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NXP to Unveil New UHF, HF Chips
The new models include the Ucode I2C, a high-memory EPC chip that can be embedded into computers and other devices in order to activate features or diagnose errors, and the Icode ILT, a high-frequency IC designed for high-volume, fast tag reading.
Apr 07, 2011—NXP Semiconductors is introducing four new passive RFID integrated circuits—the Ucode I²C, G2iM and G2iM+ ultra-high-frequency (UHF) EPC Gen 2 chips and the Icode ILT high-frequency (HF) chip—that the company says will enable RFID tag manufacturers to offer end users new applications and capabilities. The company plans to showcase the new chips next week at RFID Journal LIVE! 2011, being held on Apr. 12-14, in Orlando, Fla.
The Ucode I²C has 3,328 bits of user memory—much greater than the 640 bits in the G2iM chips NXP is also introducing. But its key feature is a serial interface allowing it to be linked to a microprocessor, says Victor Vega, NXP's marketing director for RFID solutions. The inter-integrated circuit, or I²C, interface is a technology that Royal Philips Electronics developed more than 30 years ago, and which is now used widely in electronics (Philips spun out its semiconductor division as NXP in 2006).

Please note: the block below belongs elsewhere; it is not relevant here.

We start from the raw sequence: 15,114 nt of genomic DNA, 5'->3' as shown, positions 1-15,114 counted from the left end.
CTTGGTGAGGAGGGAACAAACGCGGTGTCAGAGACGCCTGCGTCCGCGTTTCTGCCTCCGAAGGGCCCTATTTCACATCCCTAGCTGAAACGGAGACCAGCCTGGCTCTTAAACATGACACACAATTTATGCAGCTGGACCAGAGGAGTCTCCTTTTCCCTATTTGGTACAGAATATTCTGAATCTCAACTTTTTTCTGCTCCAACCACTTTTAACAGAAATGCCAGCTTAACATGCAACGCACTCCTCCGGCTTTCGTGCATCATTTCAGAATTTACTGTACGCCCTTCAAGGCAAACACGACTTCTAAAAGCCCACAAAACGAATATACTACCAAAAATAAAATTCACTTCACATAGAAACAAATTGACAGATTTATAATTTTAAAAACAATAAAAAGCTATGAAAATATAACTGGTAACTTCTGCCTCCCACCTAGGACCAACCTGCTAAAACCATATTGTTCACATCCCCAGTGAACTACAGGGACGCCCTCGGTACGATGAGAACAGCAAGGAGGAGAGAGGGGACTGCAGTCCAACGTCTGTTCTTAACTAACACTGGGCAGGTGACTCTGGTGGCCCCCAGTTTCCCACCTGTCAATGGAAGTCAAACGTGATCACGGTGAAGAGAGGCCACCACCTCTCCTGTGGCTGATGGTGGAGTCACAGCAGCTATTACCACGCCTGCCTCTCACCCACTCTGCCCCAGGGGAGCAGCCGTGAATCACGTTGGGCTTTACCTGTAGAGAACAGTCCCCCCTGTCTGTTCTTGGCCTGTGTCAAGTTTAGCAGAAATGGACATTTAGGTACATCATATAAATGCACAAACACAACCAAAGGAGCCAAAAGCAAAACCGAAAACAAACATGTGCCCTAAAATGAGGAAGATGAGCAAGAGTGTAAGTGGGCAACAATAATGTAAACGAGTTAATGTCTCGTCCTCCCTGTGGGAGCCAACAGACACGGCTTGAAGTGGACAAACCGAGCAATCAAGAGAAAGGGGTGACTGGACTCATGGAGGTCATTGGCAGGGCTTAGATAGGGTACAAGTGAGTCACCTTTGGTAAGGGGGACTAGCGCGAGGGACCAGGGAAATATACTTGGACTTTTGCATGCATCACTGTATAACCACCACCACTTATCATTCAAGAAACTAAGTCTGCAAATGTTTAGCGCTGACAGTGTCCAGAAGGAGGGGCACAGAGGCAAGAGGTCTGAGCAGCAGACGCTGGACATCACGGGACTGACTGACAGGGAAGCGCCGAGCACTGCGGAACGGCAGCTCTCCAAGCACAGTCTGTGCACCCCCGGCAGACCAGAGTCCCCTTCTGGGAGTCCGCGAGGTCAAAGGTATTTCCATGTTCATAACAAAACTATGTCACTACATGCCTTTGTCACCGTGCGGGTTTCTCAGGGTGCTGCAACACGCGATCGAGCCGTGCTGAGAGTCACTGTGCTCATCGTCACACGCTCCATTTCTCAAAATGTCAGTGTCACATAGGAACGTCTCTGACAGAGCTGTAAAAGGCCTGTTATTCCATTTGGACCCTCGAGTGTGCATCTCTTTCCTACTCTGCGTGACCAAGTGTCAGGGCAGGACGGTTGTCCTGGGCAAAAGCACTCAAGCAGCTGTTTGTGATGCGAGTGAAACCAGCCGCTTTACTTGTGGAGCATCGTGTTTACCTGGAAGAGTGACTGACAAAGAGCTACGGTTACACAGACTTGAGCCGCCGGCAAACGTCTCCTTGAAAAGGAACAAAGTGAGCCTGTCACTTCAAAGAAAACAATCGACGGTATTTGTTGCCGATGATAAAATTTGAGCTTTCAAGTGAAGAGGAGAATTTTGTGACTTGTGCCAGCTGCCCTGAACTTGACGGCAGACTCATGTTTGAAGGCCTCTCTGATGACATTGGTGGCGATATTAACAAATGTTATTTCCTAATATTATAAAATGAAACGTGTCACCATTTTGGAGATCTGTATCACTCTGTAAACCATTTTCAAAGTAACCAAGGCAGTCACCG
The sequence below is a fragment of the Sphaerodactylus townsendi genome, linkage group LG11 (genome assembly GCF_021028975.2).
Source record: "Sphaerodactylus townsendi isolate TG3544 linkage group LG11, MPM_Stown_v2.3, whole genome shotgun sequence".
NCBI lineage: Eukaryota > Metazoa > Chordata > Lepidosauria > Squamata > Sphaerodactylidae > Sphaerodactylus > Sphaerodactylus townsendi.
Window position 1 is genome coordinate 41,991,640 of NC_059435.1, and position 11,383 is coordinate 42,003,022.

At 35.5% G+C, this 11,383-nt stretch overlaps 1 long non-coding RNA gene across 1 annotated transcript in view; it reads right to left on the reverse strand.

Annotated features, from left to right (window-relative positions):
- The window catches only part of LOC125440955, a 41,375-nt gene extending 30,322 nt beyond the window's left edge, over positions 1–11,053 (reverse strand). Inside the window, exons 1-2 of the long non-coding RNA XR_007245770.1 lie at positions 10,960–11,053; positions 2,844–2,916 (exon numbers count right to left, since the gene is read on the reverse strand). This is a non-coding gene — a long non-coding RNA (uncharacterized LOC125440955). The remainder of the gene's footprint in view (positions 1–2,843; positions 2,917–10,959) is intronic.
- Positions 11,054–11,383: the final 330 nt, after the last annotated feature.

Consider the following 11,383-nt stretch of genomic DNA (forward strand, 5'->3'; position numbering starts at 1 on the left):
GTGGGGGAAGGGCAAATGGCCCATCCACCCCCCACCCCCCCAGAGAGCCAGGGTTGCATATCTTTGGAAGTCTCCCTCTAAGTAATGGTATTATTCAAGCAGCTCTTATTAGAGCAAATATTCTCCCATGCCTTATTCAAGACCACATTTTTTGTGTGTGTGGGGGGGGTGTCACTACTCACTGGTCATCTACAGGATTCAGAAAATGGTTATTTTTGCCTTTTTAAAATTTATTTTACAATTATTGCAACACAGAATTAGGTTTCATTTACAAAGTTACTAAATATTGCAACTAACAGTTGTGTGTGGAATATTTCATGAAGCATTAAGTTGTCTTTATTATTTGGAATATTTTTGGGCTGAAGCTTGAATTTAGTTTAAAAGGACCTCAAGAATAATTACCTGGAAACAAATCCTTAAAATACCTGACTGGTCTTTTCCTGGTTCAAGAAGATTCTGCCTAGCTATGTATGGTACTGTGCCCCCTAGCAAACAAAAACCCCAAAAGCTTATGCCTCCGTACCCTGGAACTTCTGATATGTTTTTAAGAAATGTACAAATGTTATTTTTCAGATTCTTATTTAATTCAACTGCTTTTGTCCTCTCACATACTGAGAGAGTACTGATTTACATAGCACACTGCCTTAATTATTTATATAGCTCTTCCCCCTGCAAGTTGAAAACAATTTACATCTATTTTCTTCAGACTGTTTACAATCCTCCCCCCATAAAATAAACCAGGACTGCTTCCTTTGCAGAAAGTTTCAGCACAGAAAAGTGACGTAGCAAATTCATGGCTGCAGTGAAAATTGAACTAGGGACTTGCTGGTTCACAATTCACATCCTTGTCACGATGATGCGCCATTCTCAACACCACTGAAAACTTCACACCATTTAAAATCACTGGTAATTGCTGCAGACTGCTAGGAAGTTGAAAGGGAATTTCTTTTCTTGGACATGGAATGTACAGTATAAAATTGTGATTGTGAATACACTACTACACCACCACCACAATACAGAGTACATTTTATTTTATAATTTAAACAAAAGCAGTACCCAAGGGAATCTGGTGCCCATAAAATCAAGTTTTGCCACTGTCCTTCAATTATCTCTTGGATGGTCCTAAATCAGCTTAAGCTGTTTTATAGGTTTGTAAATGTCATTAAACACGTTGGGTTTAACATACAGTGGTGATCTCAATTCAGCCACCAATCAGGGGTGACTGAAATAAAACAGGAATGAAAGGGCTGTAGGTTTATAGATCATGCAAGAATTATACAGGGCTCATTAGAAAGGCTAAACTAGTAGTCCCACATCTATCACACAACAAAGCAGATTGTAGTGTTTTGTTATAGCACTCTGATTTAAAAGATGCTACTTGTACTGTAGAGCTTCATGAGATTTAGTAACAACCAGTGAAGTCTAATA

The Ucode I²C functions as a standard passive EPC Gen 2 chip. Its memory is segmented into a 128-bit Electronic Product Code (EPC), a 96-bit unique Tag Identifier (TID)—which includes a 48-bit serial number—and 3,328 bits of user memory. Each memory segment can be written to, read and password-protected using an EPC Gen 2 RFID reader. But the chip can also collect data from and send information to a microprocessor, via its serial connection.
If embedded into a computer, a tablet or a cell phone, the chip could be used as a gateway to that device's main hard drive or processor. At the point of manufacture, the device could be set so as not to power up until a setting was changed in the Ucode chip. So in addition to being utilized as a means of automatically and uniquely identifying each device on, say, a pallet moving through the supply chain, the chip could also deter theft by making that device unusable. Once the device was received at a retail store or a distribution point, an RFID reader could be employed to change its setting so that it could be powered on.
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